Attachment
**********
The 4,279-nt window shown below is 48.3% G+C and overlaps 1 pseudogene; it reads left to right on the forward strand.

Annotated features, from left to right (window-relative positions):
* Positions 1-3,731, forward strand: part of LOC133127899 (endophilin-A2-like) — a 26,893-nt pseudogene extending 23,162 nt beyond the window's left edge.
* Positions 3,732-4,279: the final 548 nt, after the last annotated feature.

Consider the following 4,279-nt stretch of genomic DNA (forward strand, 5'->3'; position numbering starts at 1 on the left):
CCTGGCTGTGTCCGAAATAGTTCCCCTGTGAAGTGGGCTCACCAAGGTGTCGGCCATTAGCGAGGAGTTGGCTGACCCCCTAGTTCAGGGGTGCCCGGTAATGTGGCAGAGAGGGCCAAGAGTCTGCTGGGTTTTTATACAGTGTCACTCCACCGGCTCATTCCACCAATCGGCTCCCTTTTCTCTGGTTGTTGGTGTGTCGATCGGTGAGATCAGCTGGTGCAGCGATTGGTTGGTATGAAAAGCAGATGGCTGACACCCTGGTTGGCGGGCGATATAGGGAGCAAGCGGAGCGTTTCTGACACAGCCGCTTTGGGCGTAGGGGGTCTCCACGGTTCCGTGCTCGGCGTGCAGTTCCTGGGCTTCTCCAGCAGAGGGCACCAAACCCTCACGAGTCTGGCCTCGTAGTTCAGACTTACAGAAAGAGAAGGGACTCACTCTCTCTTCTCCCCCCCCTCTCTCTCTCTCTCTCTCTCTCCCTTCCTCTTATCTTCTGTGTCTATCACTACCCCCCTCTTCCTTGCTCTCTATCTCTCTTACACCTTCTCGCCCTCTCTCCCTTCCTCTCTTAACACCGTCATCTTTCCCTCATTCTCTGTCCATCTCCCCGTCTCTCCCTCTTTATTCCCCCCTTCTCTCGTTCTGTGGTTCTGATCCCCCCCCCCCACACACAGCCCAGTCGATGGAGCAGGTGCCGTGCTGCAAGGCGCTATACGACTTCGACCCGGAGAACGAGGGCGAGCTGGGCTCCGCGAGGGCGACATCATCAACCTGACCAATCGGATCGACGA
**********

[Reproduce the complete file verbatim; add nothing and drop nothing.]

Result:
The 4,279-nt window shown below is 48.3% G+C and overlaps 1 pseudogene; it reads left to right on the forward strand.

Annotated features, from left to right (window-relative positions):
* Positions 1-3,731, forward strand: part of LOC133127899 (endophilin-A2-like) — a 26,893-nt pseudogene extending 23,162 nt beyond the window's left edge.
* Positions 3,732-4,279: the final 548 nt, after the last annotated feature.

Consider the following 4,279-nt stretch of genomic DNA (forward strand, 5'->3'; position numbering starts at 1 on the left):
CCTGGCTGTGTCCGAAATAGTTCCCCTGTGAAGTGGGCTCACCAAGGTGTCGGCCATTAGCGAGGAGTTGGCTGACCCCCTAGTTCAGGGGTGCCCGGTAATGTGGCAGAGAGGGCCAAGAGTCTGCTGGGTTTTTATACAGTGTCACTCCACCGGCTCATTCCACCAATCGGCTCCCTTTTCTCTGGTTGTTGGTGTGTCGATCGGTGAGATCAGCTGGTGCAGCGATTGGTTGGTATGAAAAGCAGATGGCTGACACCCTGGTTGGCGGGCGATATAGGGAGCAAGCGGAGCGTTTCTGACACAGCCGCTTTGGGCGTAGGGGGTCTCCACGGTTCCGTGCTCGGCGTGCAGTTCCTGGGCTTCTCCAGCAGAGGGCACCAAACCCTCACGAGTCTGGCCTCGTAGTTCAGACTTACAGAAAGAGAAGGGACTCACTCTCTCTTCTCCCCCCCCTCTCTCTCTCTCTCTCTCTCTCCCTTCCTCTTATCTTCTGTGTCTATCACTACCCCCCTCTTCCTTGCTCTCTATCTCTCTTACACCTTCTCGCCCTCTCTCCCTTCCTCTCTTAACACCGTCATCTTTCCCTCATTCTCTGTCCATCTCCCCGTCTCTCCCTCTTTATTCCCCCCTTCTCTCGTTCTGTGGTTCTGATCCCCCCCCCCCACACACAGCCCAGTCGATGGAGCAGGTGCCGTGCTGCAAGGCGCTATACGACTTCGACCCGGAGAACGAGGGCGAGCTGGGCTCCGCGAGGGCGACATCATCAACCTGACCAATCGGATCGACGA